Here are a few thoughts. Funding could be ring-fenced for a few years to actively target women screenwriters. For instance an awareness campaign would acknowledge the problem publically and encourage submissions; Screen Training Ireland could facilitate mentoring programmes, specialist training or workshops for promising scripts that did not quite make the grade; women-only development funding rounds and a low budget feature initiative for female teams could be introduced. Within the IFB it is also important to deal with the possibility of unconscious bias in the selection process. For instance, do women and men write different genre and does this have an impact on who gets funded? There is also a sound argument that scripts be sent to external readers anonymously and receive more extensive and constructive feedback.
Finally, when talk turns to increasing the numbers of women in the film industry it is not long before the word ‘quota’ rears its head. Many are ambivalent about it and many more are downright antagonistic. Nonetheless at the IFI panel discussion in July there were calls for a quota system along the lines of the Swedish model which is aiming for a 50/ 50 funding by the end of 2015. Women in Film and Television have suggested a more modest quota of 30%. Whatever label we hang on it, maybe there is an argument for skewing development funding in the direction of female written projects for a few years to increase the pool of active women writers? Let’s look at what other funding bodies are doing, we do not have to reinvent the wheel.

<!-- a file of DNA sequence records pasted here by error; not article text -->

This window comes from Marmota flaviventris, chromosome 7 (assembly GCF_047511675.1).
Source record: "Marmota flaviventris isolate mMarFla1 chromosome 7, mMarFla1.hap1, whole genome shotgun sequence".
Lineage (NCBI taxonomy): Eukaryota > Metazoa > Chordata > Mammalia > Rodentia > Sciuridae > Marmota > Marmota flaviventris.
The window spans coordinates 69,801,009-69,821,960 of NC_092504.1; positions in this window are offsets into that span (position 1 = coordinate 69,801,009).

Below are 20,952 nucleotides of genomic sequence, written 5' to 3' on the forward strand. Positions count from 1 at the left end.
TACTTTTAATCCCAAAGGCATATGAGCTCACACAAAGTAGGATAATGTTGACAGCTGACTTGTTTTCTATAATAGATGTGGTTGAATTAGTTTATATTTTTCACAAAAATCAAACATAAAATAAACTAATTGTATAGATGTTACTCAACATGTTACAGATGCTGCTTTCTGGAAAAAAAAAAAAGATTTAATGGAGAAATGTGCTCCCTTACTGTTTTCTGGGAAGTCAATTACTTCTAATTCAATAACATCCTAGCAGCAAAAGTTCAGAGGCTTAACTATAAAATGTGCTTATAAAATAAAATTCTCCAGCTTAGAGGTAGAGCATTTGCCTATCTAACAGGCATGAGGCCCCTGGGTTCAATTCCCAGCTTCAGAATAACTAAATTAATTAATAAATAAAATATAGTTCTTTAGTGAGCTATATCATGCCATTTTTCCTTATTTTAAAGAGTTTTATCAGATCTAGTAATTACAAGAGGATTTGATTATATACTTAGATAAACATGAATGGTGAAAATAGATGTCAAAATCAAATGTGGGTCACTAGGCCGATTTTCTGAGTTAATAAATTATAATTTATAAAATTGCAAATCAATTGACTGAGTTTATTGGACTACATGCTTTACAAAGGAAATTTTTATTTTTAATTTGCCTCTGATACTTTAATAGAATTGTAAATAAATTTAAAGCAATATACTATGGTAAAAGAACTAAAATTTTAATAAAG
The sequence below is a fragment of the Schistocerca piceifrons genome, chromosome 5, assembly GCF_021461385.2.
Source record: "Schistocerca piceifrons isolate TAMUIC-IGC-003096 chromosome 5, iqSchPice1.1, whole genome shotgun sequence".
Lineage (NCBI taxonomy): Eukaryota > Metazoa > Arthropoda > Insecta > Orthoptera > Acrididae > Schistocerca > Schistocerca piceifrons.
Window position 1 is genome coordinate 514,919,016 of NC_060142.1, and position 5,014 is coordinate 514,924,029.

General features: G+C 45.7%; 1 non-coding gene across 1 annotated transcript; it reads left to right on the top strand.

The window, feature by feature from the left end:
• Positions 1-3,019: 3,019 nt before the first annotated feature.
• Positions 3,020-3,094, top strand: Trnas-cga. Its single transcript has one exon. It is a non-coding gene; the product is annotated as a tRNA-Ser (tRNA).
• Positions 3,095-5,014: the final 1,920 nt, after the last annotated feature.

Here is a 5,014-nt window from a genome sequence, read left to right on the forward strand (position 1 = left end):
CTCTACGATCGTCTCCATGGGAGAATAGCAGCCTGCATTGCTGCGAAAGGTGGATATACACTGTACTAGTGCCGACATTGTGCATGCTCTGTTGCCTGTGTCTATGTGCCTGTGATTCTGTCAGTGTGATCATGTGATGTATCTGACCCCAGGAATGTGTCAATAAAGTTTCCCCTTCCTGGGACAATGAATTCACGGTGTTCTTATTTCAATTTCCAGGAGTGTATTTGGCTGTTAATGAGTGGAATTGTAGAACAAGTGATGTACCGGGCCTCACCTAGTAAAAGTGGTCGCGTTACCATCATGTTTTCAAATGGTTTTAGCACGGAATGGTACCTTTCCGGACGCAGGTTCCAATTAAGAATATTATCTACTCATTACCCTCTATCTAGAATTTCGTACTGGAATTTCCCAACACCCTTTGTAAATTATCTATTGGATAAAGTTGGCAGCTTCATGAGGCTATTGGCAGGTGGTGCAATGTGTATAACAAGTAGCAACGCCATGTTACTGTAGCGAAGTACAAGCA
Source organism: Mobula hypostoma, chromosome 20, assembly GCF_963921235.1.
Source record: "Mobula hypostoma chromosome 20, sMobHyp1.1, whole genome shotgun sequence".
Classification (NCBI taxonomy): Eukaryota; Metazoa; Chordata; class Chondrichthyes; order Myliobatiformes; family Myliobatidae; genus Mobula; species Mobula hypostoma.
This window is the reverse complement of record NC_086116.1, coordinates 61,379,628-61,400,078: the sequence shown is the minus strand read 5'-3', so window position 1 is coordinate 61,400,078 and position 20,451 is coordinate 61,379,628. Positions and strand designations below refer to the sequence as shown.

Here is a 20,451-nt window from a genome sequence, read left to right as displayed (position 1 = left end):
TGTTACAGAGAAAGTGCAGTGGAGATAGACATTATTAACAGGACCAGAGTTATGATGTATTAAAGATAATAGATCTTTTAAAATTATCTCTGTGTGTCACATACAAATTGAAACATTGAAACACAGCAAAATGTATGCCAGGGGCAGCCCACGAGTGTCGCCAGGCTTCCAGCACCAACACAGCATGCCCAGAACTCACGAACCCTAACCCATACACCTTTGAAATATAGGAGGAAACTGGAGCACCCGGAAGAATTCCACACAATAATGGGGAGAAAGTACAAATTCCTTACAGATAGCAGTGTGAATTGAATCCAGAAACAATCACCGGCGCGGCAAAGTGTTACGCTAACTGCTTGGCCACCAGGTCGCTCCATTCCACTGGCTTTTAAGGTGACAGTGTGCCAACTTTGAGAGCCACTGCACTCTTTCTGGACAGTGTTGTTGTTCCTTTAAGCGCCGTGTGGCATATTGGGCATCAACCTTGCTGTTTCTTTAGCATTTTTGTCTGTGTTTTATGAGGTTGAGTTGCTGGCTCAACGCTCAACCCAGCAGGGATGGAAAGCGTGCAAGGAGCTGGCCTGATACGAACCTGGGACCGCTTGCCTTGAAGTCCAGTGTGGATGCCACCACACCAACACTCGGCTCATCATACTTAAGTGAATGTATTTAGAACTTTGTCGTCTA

At the end of the day, the IFB does not hold all the cards and production companies ultimately decide what projects and writers they will support. However the BFI’s ‘three ticks’ – introduced to increase diversity in British film – has demonstrated that they can be encouraged to reflect on their slate, if they want to be funded. There is scope for the IFB to take a similar stand. It is true that this is a complex problem that probably does not have a quick fix. There are cultural factors at work that require longer term strategies. But there is a lot that can be done now if the political will is there. For the IFB to simply restate its ‘gender neutral’ mantra is merely to evade the challenge. All we will get is more of the same. As a funding gatekeeper the IFB must take a leadership role by interrogating its own practices and helping to drive change. The Irish Film Board does not have a magic wand to make it better straightaway but, for the sake of the industry, it must make a start.
Dr. Susan Liddy lectures in the Department of Media and Communications, Mary Immaculate College, University of Limerick. She is currently researching Irish women screenwriters and the possibilities and challenges posed by affirmative action strategies. Recent work includes:
2014, ‘First Impressions: Debut Features by Irish Screenwriters’ in Craig Batty (ed.), Screenwriting and Screenwriters: Putting Practice into Context, London and New York: Palgrave Macmillan.
(2015 forthcoming) ‘Look Who’s Talking! Irish Female Screenwriters’ in Jule Selbo and Jill Nelmes (eds.), Women Screenwriters: An International Guide, London and New York: Palgrave.